Disordered dimer state in electron-doped Sr3Ir2O7

Sr3Ir2O7 is an unusual manifestation of a bilayer square lattice of spins (as illustrated at top of the Figure) due to the extended exchange inherent to its 5d electron valence states and their large orbital extent, not only within but also between bilayer planes. As a result, this system potentially exists in a unique parameter space where the strength of magnetic exchange coupling between these planes can approach or exceed the strength of the coupling within them.


The CESR Test Accelerator program (CESR-TA): After the reassembly

This activity also required removing about 17 m of the storage ring where it passed through the center of CLEO, then installing bridge supports and finally re-installing the bridging I-beams, holding the accelerator magnets and vacuum system. All of this was accomplished on schedule in three months. The success of the re-installation is underscored by the fact that positron beam was stored with no adjustments to CESR on the very first attempt!

Xraise’s Tinker Cart delivers delight to neighboring elementary schools

In response to teachers’ requests, the new Next Generation Science Standards that promote engineering design, and as part of Xraise’s growing mobile science program, the Xraise team developed and launched a prototype traveling Tinker Cart during the spring of 2016. The Cart holds supplies for one class of elementary school students to participate in the science and engineering activities.


Congressman Tonko visits CHESS

Congressman Tonko represents New York’s 20th Congressional District, and as a member of the Science, Space and Technology Committee, Paul serves on the Subcommittee on Research and Technology, which has jurisdiction over non-defense federal scientific research and development. This alignment, and Tonko’s work toward STEM Education, and engineering education in schools makes him a perfect guest for the Cornell High Energy Synchrotron Source, a National Science Foundation funded laboratory.

Run, run, as fast as you can – laser spike annealing of block copolymer films

However, typical thermal annealing is slow, and polymers may degrade at high annealing temperature. Recently a group at Cornell University devised a scheme for ultrafast heating of polymer films using laser spike annealing [1]. Alan Jacobs from Mike Thompson’s group and Clemens Liedel from Chris Ober’s group, both at the Department of Materials Science and Engineering, brought samples to CHESS D1 station for a detailed analysis of laser annealed traces.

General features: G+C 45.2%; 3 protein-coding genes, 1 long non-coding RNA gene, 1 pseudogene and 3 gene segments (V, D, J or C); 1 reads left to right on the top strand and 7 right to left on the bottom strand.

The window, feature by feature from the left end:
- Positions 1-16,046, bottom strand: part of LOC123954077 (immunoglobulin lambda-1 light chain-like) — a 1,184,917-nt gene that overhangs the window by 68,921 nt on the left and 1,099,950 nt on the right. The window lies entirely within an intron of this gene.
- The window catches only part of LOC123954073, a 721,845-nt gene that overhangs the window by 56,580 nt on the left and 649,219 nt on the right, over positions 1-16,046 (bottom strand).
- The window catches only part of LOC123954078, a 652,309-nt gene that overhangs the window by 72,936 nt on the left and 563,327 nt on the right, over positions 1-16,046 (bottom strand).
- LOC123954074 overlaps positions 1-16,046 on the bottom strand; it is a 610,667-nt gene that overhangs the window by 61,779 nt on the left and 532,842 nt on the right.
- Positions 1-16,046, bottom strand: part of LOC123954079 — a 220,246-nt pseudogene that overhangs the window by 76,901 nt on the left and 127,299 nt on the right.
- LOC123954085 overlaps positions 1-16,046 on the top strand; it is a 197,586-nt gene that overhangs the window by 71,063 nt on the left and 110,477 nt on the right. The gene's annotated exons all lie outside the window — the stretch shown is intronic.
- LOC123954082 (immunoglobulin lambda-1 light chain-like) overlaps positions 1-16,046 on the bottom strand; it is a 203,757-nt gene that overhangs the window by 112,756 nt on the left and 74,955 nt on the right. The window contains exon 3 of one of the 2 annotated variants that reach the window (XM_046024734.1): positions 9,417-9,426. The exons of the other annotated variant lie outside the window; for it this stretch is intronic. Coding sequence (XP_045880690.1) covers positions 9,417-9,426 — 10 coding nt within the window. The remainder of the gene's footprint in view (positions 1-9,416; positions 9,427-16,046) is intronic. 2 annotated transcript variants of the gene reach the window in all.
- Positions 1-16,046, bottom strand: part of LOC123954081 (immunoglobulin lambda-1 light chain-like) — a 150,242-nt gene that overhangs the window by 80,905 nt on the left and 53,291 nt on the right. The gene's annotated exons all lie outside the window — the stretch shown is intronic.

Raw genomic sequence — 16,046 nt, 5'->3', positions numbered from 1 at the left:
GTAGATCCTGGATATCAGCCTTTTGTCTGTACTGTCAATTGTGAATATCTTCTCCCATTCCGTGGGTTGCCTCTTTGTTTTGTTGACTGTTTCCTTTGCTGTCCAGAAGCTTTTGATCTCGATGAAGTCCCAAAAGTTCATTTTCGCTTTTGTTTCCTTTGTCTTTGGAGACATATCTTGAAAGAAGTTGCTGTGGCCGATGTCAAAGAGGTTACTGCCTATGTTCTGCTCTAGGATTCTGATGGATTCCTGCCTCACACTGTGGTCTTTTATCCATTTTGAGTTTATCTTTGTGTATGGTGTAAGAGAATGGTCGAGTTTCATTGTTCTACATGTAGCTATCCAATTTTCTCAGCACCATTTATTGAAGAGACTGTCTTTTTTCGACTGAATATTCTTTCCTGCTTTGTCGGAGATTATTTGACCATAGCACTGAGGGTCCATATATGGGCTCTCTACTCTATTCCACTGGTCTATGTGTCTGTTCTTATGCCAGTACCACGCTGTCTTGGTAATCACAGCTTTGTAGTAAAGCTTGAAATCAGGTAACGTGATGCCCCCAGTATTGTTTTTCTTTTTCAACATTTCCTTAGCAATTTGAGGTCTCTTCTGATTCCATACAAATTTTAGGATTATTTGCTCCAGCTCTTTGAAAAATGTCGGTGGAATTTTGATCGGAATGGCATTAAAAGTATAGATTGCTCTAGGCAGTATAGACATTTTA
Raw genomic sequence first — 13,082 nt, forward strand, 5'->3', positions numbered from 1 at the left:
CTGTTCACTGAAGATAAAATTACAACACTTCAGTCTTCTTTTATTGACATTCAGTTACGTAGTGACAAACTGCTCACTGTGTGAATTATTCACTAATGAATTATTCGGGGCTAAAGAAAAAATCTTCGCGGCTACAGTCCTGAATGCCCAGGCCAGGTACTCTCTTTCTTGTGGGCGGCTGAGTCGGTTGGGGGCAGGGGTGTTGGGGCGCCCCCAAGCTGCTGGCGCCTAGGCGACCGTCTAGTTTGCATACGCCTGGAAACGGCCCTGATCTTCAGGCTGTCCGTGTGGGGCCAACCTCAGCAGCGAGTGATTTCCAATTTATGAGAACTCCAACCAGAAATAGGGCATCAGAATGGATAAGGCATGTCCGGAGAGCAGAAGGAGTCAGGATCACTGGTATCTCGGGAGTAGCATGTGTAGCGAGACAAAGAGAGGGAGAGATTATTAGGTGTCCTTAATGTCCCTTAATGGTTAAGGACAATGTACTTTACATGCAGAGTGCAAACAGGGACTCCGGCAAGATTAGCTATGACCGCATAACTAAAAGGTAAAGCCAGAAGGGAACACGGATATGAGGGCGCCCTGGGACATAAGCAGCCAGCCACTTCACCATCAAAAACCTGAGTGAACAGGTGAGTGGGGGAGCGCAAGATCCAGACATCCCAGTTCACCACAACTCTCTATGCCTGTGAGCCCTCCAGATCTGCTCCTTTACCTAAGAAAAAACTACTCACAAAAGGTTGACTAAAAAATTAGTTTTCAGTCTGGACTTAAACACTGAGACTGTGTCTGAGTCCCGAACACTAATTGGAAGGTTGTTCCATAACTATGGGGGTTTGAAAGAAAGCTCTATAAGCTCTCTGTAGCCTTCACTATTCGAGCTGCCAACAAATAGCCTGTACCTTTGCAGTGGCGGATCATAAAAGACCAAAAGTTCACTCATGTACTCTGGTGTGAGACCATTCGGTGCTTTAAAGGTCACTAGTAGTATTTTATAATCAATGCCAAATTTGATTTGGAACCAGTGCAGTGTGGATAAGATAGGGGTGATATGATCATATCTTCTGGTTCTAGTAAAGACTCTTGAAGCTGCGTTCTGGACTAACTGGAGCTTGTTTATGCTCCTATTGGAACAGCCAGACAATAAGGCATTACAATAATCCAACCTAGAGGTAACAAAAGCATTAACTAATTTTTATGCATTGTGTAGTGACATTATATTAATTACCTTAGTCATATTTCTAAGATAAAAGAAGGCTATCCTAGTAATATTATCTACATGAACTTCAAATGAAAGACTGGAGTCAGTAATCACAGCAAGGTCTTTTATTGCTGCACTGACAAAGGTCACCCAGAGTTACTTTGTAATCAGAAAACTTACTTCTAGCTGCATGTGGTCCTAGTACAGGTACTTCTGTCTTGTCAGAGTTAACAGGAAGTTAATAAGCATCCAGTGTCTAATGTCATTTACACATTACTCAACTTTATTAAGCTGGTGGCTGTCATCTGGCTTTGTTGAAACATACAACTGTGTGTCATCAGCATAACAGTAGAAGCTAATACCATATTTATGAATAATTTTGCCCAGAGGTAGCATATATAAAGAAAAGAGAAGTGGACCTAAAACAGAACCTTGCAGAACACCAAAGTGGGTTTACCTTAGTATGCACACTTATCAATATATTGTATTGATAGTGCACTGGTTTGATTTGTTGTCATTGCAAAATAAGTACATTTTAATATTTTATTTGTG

Students Make invention initiative in Ithaca

The materials would include donated recyclables already available at the reinvention station at the Sciencenter as well as materials provided by Xraise, including hobby motors, batteries, LED's, electrical tape and other miscellaneous items. Guests would be free to play and build whatever they would like, with the activity being open-ended and entirely creative. In order for such an initiative to be successful, staff at both organizations would need to rely on the oversight of a dedicated set of volunteers.


Engineering next-generation semiconductor devices with the help of grazing incidence reciprocal space mapping at G2

Because of the self-limiting reactions, atomic layer deposition (ALD) offers high conformality which is greatly desired as the critical features in these nanostructures are approaching atomic dimensions. The structural characterization of these nanoscale structures and thin films require use of synchrotron sources such as CHESS which could provide orders of magnitude higher brilliance leading to faster, high-quality diffraction experiments usually not available at a laboratory setup.